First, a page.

It's like going grocery shopping: every week I keep paying a premium price for eggs because I refuse to eat caged eggs and so I buy free-range (and if possible, organic) eggs instead. On meat I spend more money than I have to, on fruits and vegetables I spend more money than I have to, on rice I spend more - you get the drift - and each week I can see that reflect in my grocery bill... but I also understand that the best way to support the companies in whose work I believe is to buy from them. Every purchase is a vote of confidence.

It makes me feel better, but I am also financially punishing myself, each week.

It's an easier pill to swallow when it's a weekly grocery bill I am talking about. But what if it's bigger stuff? What if it's investment towards my children's schooling I am talking about? Retirement without burdening any other family with it?


And to finish this off: listening to John Lanchester talk about financial markets reminded me what me and The Man have jokingly said before, that one thing with buying a house that has quite a bit of land around it is that if "poop hits the fan", a vegetable garden will feed. Land will feed.

But, anyway, gotta go now. The Girlie is up =)

On amygdala being there both for fear and for writing

I am reading Terri Apter's book "Difficult Mothers" at the moment. On page 201 she talks about something which makes sense to me in the context of my blog-writing:

"Some children are as hardy as dandelions, able to thrive in rough conditions; some children are vulnerable to difficult conditions. They may become depressed, or they may develop addiction or self-defeating dependence, or their anger may make them aggressive. This particular gene leaves you with a highly reactive amygdala (the fast-responding fear center of the brain) that makes you hypervigilant to others' responses; but it also gives you an edge across a wide range of learning. You are probably more attuned to people's responses and feelings. You are probably quick to gauge the emotional temperature of language and gesture. What makes you vulnerable to a mother's flaws may also make you creative, reflective, and ultimately resilient."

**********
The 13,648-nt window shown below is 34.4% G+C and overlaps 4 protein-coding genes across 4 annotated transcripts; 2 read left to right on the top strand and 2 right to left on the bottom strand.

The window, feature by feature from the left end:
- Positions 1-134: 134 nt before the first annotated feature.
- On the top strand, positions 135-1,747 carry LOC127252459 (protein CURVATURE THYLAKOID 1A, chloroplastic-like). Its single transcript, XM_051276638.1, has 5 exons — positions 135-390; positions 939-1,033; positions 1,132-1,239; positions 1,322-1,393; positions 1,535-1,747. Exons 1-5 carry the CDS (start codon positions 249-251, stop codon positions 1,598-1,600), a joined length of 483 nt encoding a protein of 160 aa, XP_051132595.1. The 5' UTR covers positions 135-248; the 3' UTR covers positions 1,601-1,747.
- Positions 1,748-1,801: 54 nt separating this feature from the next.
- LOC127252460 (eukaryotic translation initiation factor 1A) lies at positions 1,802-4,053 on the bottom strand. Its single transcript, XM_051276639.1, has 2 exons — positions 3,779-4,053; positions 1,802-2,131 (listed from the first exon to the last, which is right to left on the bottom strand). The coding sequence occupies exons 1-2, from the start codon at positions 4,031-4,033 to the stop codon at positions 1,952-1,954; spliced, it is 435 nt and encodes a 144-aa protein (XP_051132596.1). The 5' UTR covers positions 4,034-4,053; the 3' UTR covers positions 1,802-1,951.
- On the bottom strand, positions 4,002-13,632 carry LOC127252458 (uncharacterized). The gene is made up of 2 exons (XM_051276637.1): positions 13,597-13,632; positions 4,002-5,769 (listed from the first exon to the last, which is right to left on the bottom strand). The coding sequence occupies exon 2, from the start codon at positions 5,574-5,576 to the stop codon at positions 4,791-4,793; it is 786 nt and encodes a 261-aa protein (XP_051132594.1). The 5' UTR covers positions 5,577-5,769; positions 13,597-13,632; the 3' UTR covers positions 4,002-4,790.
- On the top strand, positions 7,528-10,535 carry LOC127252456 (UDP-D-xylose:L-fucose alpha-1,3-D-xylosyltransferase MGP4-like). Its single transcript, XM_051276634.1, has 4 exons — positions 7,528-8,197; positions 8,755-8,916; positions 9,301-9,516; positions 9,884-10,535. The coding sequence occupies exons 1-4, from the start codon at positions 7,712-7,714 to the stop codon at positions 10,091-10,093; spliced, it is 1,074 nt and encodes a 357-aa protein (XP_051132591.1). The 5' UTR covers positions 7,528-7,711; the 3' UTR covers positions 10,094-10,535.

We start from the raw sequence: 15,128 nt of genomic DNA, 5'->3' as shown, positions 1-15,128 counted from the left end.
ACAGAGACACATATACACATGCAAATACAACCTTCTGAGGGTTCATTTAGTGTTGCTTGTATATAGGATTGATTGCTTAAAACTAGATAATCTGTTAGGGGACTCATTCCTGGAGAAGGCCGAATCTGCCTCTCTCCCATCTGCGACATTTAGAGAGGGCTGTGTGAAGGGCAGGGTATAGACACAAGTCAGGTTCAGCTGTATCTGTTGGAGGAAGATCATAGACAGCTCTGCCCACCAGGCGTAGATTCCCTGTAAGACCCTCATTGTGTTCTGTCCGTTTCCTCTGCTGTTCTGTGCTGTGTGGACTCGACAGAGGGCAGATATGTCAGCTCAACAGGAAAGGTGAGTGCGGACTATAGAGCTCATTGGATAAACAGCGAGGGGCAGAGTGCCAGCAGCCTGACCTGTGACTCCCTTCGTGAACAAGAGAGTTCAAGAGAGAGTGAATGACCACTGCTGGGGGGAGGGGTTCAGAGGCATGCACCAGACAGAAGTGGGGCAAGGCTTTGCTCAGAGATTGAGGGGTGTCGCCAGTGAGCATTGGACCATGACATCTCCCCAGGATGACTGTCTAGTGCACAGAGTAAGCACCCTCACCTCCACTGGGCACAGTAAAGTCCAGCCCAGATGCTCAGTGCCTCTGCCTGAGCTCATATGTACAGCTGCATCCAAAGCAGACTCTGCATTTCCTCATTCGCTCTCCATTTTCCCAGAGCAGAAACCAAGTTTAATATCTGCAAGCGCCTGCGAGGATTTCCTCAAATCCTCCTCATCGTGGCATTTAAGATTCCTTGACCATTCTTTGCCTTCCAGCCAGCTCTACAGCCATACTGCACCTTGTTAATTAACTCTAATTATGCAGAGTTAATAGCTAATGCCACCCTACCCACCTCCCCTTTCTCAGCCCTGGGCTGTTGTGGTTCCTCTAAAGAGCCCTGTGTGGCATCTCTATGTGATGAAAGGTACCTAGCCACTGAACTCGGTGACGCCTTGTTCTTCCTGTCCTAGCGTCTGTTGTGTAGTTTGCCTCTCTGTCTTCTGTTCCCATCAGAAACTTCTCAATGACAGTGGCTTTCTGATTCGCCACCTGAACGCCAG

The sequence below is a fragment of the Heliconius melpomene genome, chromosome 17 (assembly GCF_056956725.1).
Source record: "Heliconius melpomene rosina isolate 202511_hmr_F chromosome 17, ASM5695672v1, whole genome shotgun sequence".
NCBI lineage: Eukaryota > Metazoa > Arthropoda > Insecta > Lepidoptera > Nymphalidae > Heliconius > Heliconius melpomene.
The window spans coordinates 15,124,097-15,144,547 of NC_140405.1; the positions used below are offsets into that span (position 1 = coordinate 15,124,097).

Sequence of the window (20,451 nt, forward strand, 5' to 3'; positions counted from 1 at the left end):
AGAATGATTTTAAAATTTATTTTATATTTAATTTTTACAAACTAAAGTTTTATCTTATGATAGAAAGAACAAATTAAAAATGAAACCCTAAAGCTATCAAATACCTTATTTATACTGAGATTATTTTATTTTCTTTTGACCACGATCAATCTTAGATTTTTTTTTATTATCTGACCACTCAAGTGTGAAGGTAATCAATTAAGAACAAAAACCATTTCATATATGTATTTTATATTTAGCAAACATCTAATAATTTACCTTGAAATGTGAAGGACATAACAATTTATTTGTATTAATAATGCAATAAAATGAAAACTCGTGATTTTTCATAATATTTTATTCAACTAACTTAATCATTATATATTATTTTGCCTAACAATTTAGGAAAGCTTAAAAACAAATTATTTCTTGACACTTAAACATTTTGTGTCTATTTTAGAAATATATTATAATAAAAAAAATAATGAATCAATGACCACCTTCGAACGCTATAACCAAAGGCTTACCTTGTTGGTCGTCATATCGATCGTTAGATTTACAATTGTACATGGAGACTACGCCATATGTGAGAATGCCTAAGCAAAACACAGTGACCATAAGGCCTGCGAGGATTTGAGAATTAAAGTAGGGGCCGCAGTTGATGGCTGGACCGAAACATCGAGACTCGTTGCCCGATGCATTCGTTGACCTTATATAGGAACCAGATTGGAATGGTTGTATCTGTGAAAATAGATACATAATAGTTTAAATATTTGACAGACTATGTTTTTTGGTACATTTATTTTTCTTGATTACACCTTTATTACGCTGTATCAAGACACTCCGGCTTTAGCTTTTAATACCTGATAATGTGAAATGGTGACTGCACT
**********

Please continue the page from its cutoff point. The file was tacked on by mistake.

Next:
I had never come across this knowledge before: that the fear-responding amygdala will also give a person an edge when it comes to writing.

I mean, it makes sense, intuitively! But I had never thought of it like that. Because you know what it then explains to me?

It then explains to me why topics I struggle with in my brain are the ones I am able to write about well; and why as soon as I make peace with something, and set it to rest in my brain - I am not able to write about it well any more. I just haven't the interest.

If it leaves my amygdala, it then also leaves my writing centre of the brain.

PS. Yeah, I know, it's a very simplistic way of looking at it. If you happen to be a neuroscientist and you're reading this, wanting to say a few things on this topic - remember, I am not a scientific journal, nor do I want to be one =)

On asbestos in Christchurch

The Man had a first aid refresher course yesterday. Among other things workplace safety was covered, and among that, they said that Christchurch earthquakes have likely amounted to the biggest release of asbestos into city living environment in modern times, and that in all likelihood there is going to be an array of deaths in 10, 20, 30 years from now, mostly people who are working on the rebuild in the central city - people who breathe in that air all day long.

"Surely not?" I said, "What about Haiti?"

"Haiti didn't have asbestos, they were mostly just concrete," The Man replied.


On going back to school

In reply to Melina's post The Dry Lab.

In high school, I was a math wunderkind. You know, the girl who finished everything early, quickly asked "What's for home?" and then finished all the home assignments in class also. Saved me having to do homework.

But then I went to study law (NEVER used that stuff), then did another degree in journalism (NEVER used that stuff) and it's only now that I am coming up to my 30th birthday in November that I realise... I'm actually a numbers person, mentally.

So what am I about to do? I'm about to start studying quantity surveying, so I can work out how things are built.

And whilst I am excited as to be going back to school, I am also painfully aware of the fact that, in all likelihood, I am going to struggle as (!) with those basic math classes there.